Mikayla Akers dedicates almost as much time to track and field from the comfort of her home as she does during her practice sessions.
The Los Banos junior upped her training regimen after qualifying for the Sac-Joaquin Section Masters meet a season ago. In addition to her regular high school practices, Akers joined the Central Valley Roadrunners in Modesto to add some supplemental training.
But even that alone doesn't account for her success.
Akers is a student of the sport, knowing the names and times of just about everyone she goes up against in a 400-meter race. She goes into each race with a developed plan based on information. It was that combination of physical development and meticulous planning that helped Akers set a new personal record and capture the 400 crown at the Sac-Joaquin Section Division IV/V meet last week.
“That was really important to me. It meant a lot,” Akers said. “I had the best time coming in, so it wasn’t really a shock, but you also never know. My confidence was pretty high after I turned in the top qualifying time, but it was only by milliseconds.
“I really wanted to run under a minute, so I was pleased about that. I didn’t beat my P.R. by much, but everything counts”
Akers and 32 other local athletes will now turn their sights toward qualifying for state. The two-day Masters meet starts today and concludes Friday at Elk Grove High School.
Included in that group are Merced’s Ashanti McFarland (third in the 100 and 200 at D-I finals), Livingston’s Abhishek Singh (the 400 champion in D-IV/V) and Tina Lao (second in the discus and shot put at D-IV/V), Golden Valley’s Shawn Bettencourt (fourth in the 300 hurdles and fifth in the 110 hurdles at D-I), El Capitan’s Dominique Navarrette (the D-IV/V discus champ) and a number of talented relay teams from Atwater, Golden Valley and Livingston.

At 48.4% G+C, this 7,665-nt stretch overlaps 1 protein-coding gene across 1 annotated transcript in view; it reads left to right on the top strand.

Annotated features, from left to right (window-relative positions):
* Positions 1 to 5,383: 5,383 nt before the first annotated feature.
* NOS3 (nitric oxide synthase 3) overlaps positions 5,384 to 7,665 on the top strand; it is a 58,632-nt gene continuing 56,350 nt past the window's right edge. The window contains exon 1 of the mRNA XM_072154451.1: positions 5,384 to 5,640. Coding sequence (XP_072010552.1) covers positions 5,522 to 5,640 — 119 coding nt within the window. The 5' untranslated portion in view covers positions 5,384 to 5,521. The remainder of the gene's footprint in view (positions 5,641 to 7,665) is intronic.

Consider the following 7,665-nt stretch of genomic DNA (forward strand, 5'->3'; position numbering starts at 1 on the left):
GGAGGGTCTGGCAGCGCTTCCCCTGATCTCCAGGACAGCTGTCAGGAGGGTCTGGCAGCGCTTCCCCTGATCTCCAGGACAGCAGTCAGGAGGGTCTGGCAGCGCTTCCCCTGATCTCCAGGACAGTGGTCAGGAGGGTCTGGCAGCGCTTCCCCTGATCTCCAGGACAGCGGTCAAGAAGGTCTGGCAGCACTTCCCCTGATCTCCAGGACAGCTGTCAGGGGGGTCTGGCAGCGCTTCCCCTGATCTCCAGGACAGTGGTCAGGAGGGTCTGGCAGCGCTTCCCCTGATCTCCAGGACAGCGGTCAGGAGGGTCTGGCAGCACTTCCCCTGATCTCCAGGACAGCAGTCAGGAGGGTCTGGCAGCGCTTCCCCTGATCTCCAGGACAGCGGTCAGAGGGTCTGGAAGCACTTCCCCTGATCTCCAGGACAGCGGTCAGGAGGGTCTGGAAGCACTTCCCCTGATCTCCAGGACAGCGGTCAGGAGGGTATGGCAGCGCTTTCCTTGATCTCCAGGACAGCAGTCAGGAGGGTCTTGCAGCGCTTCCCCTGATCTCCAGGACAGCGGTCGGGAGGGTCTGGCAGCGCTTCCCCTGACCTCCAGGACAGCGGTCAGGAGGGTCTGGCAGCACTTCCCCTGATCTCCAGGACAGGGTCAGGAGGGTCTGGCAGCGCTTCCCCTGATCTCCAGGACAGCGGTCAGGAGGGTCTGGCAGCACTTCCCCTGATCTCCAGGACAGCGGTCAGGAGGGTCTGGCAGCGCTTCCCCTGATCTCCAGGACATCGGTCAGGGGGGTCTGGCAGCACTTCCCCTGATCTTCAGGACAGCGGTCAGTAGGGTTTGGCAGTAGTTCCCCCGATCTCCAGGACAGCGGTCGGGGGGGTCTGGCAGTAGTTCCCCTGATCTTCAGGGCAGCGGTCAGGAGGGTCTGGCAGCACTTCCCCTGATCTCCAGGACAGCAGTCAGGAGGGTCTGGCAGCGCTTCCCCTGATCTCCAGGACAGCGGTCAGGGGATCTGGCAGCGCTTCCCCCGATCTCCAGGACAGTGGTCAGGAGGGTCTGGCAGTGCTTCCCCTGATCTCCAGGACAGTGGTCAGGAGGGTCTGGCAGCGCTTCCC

With a loaded field and only the top three finishers qualifying for the State Championships, Akers knows the odds are against her advancing to state for the first time. Still, she enters the meet optimistic.
“I’m not really expecting to advance to state,” Akers said. “My times aren’t really there with the rest of the girls in the field. What I’m really hoping for is to get a new P.R. and to finish better than I did last year. If I can do those things, we’ll see what happens.”
Don’t let Akers’ pragmatism fool you. Even without high expectations, she’ll still do her due diligence and have a plan of attack for taking on an imposing field.
“It’s something I started my sophomore season,” Akers said. “I like knowing who the other girls are and what their times are. My mom might even be worse about it than I am. The two of us are almost always talking track. ‘Did you see what this girl ran?’ or ‘She’s someone you’re going to want to keep pace with.’
“It can be very helpful at times. Other times, after a long day of track practice, it’s not the first thing I want to talk about when I get home. I feel like it’s made me better overall, however.”
While the 400 does afford the opportunity for a little more strategy than shorter sprints, Akers takes it to another level. She goes into each race knowing who she wants to keep pace with and who she needs to stay in front of.
Tigers coach Ernie Willhite said Akers is only going to get better.
“She’s just a junior,” Willhite said. “She’s definitely gotten more serious this year as she began to understand how good she could be and that she might be able to do this in college.
“She’s very thoughtful and has a will to win. There wasn’t much that separated the times of the field in the D-IV/V Championships, but Mikayla just wanted it more and it showed. That was a big win for her and for our program as we try to build it up.”
Making state is the next evolution in her journey, even if that still might be a year away. The one thing Akers isn’t concerned about going into Masters: the nerves that plagued her at the event a year ago.
“They were pretty bad last year,” Akers admitted. “They’ve really gone away this season as I’ve had success. It definitely helped that I’d done it all before and shown I could compete at this level.
“I’m going in knowing that it’s a race I’ve run hundreds of times. I’m not expected to qualify for state, so really there’s no pressure on me. My main goal is to maybe catch the eye of a college coach in the crowd and set myself up for a big senior year.”